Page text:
Sam Coulson — Electric Classical
((Not on label) SC001, 2015, CD)
by Peter Thelen, Published 2017-01-18
The YouTube guitar star who was drafted to replace Steve Howe in Asia has his own album, totally solo, electric guitars only (mostly Stratocasters, with some multi-tracking, of course) covering a selection of his favorite classical pieces. Unlike what other rock guitarists have done over the years covering classical pieces (I’m thinking of folks like Dave Edmunds shredding “Sabre Dance” and Bizet’s “Farandole,” Mastermind tearing up “William Tell Overture,” or Big Brother & The Holding Company’s version of “Hall of the Mountain King”) Coulson’s electric guitar interpretations are respectful of the original pieces, void of flash and shred, with only minimal use of effects — one might even say tame, not unlike what many other artists have done on acoustic or classical guitar. The surprises within this ten-song set are in the selections themselves. There are a few one might expect, like Beethoven’s “Moonlight Sonata” and a few vaguely familiar Bach pieces, “Ave Maria” of course, but he’s included several pieces by Fernando Sor, one by Francisco Tárrega (“Recuerdos de la Alhambra”) and "Vals Venuzolano #2" by Antonio Lauro, overall showing his preference for Spanish guitar compsers of that period. Several of these I had never heard before in any version, so reviewing Coulson’s CD introduced me to some great pieces that I hadn’t heard before. All taken, these are respectful interpretations well within the parameters of what the composers would have liked to hear had electric guitars been available back in the romantic period. Nicely done.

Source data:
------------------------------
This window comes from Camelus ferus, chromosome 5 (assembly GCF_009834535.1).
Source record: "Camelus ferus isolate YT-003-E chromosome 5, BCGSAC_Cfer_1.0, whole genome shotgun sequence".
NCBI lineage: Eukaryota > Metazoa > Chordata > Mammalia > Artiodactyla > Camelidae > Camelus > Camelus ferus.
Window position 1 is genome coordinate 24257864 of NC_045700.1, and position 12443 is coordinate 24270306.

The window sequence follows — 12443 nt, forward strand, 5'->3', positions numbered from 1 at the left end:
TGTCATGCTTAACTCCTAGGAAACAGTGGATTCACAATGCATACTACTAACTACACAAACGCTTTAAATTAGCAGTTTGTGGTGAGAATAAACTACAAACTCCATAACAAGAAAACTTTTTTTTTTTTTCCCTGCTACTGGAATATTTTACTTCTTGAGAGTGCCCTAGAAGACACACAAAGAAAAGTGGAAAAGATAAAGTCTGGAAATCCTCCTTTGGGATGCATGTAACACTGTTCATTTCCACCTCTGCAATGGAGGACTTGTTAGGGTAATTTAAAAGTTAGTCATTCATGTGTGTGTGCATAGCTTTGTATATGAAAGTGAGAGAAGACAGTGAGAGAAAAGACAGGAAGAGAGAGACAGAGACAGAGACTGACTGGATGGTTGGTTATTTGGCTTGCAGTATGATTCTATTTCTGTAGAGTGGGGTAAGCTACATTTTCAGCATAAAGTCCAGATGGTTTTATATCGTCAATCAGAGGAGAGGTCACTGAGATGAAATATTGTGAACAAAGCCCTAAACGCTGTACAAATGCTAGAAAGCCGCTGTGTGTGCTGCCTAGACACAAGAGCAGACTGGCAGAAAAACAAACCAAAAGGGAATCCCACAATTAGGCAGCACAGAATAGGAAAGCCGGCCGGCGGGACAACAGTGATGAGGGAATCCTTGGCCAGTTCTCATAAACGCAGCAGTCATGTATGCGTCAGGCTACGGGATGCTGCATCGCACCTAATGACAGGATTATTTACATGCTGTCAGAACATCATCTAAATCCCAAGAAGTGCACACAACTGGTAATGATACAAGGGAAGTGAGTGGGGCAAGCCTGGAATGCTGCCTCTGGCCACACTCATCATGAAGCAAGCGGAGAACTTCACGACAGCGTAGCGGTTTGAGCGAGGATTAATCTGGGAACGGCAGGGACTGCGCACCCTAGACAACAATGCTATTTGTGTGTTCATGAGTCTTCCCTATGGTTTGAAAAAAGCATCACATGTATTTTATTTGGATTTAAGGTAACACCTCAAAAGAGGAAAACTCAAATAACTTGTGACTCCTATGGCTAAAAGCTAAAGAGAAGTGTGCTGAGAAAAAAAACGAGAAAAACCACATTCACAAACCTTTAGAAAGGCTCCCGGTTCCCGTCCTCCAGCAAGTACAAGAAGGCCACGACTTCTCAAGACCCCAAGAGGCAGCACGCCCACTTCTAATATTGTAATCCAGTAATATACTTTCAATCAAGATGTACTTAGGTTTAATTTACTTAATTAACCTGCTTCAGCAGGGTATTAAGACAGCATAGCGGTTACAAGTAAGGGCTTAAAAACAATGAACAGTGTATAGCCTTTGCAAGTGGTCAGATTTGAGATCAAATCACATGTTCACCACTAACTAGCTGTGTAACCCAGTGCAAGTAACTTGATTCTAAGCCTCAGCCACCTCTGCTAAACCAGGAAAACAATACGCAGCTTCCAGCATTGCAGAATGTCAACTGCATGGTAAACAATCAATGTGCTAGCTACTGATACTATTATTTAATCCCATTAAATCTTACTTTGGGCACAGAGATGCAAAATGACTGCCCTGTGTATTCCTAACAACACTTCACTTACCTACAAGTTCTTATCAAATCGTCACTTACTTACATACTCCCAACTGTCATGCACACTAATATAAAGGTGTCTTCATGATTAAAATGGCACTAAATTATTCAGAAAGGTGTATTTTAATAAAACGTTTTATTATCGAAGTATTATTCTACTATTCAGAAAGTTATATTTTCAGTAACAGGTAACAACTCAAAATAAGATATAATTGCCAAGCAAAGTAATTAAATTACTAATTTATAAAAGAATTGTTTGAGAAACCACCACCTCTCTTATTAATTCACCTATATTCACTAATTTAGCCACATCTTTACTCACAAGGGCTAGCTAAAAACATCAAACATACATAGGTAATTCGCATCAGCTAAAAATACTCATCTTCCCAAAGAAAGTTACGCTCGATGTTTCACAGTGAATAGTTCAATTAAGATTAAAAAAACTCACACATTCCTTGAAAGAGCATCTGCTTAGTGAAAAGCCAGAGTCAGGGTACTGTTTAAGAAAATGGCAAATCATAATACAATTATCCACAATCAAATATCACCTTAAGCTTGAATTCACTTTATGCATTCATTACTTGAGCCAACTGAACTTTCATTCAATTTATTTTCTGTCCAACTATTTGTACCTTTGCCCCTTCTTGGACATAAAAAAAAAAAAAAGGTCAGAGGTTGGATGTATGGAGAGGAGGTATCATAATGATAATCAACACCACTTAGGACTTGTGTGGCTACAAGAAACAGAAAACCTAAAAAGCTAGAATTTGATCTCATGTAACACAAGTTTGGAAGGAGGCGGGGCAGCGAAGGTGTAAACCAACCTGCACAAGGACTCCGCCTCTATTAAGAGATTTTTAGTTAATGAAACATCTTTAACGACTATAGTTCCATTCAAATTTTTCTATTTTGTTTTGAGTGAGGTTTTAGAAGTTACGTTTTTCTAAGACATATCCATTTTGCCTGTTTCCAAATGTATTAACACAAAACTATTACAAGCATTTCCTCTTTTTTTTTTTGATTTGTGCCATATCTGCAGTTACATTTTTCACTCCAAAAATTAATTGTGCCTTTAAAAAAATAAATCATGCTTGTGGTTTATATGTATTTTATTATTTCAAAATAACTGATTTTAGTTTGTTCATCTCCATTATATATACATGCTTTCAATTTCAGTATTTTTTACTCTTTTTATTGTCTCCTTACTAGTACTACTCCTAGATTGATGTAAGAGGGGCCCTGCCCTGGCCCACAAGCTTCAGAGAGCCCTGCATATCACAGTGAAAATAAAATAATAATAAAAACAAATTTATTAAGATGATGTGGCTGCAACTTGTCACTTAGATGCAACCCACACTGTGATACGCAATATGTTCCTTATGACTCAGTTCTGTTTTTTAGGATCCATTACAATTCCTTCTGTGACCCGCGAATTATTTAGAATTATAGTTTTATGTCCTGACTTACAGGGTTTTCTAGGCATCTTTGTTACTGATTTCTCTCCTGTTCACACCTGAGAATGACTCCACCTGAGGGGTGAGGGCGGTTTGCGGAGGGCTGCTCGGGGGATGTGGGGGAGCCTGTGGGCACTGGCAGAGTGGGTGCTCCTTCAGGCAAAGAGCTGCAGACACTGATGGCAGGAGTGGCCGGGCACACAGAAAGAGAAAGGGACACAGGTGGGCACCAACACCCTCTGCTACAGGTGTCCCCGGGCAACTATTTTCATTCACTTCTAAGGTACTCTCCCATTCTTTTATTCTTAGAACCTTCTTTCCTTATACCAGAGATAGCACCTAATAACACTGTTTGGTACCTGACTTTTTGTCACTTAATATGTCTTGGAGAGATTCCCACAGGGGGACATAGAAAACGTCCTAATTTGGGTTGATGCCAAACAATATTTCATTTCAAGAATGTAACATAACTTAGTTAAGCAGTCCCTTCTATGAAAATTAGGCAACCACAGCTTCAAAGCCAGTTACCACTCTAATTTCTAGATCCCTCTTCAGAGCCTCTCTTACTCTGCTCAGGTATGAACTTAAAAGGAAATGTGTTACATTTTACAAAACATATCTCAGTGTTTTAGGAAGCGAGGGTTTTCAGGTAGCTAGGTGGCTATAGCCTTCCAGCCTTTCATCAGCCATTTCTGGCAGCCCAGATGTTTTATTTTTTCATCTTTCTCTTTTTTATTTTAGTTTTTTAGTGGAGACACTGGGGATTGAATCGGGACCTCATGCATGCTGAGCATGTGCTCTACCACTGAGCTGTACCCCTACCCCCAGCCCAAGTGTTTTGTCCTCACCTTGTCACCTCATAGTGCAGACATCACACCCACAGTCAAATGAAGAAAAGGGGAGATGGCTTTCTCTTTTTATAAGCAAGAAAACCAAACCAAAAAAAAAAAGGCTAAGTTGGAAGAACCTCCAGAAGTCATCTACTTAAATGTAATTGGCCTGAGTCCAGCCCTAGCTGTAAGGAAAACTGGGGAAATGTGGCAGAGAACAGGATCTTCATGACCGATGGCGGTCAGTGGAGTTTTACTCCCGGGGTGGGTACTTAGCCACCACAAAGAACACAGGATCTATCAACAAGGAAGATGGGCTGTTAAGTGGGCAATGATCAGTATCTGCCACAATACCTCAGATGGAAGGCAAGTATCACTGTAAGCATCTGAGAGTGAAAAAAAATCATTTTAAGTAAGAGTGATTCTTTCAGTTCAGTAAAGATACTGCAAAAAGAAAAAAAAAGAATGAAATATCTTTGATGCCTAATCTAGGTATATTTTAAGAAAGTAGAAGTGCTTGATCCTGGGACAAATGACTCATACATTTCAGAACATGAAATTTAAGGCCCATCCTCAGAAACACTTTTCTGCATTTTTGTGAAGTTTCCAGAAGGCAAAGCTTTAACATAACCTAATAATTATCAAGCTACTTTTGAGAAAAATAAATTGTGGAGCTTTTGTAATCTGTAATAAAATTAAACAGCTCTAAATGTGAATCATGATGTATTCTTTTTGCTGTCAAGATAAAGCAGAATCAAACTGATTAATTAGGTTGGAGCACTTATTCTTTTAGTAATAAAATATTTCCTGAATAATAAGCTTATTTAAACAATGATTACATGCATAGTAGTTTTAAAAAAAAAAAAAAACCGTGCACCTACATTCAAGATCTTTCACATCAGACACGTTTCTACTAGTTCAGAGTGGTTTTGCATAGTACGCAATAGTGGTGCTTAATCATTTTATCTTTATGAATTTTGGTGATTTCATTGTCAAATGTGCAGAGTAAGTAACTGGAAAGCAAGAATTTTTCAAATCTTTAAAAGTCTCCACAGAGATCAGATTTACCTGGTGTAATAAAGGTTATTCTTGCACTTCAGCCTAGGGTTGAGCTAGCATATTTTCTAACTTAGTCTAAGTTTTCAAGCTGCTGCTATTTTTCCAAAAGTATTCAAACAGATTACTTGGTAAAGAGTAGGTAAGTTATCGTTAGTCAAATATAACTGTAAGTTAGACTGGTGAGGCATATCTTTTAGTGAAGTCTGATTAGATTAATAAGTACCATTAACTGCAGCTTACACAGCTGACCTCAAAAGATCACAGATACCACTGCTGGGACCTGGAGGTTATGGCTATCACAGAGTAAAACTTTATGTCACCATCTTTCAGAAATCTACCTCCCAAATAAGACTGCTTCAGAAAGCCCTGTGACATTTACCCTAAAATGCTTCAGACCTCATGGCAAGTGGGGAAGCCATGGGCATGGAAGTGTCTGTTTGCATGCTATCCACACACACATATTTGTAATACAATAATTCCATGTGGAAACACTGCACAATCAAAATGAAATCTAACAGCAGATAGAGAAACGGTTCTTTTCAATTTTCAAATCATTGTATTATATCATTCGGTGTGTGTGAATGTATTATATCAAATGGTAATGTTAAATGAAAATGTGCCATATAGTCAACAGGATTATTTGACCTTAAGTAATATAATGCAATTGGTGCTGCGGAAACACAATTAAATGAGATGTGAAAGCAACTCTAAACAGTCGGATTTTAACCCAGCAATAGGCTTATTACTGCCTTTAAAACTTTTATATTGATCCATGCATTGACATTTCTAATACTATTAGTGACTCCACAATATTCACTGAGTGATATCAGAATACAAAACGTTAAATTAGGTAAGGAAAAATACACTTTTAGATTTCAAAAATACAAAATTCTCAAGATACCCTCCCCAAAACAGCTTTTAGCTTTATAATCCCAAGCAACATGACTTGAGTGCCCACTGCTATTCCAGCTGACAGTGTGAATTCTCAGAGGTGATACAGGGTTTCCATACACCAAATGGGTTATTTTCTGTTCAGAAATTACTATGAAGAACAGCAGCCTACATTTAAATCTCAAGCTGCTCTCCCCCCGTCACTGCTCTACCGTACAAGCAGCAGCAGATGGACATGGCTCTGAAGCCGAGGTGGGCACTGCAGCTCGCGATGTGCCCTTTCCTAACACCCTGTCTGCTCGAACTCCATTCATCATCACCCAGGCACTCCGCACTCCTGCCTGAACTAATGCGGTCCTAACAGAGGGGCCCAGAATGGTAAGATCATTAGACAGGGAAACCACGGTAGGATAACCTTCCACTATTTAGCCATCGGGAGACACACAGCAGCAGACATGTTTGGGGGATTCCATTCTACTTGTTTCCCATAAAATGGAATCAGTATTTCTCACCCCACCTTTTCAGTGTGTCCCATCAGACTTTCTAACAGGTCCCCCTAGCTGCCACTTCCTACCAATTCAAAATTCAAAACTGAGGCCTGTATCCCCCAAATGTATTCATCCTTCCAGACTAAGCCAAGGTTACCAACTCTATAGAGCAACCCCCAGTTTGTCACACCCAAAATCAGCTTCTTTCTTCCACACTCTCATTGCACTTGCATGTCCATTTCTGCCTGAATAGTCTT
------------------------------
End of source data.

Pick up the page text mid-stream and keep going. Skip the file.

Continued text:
Related artist(s): Sam Coulson
Simeon Coxe RIP – Simeon Coxe, best known for his experimental electronics in the band Silver Apples, has died at the age of 82. The band's 1968 debut album set the stage for both German electronic music and experimental punk music a decade later. Coxe died on September 8 from pulmonary fibrosis. » Read more
Ennio Morricone RIP – Famed composer Ennio Morricone has died at the age of 91. The creator of scores for more than 500 movies, some of his works have become the most recognizable sounds in the history of cinema. His soundtracks for Sergio Leone's Westerns made from 1964 to 1971, are iconic landmarks in film music, but he also composed for dramas, comedies, and other genres. He won the Academy Award for Best Original Score in 2016 for The Hateful Eight. » Read more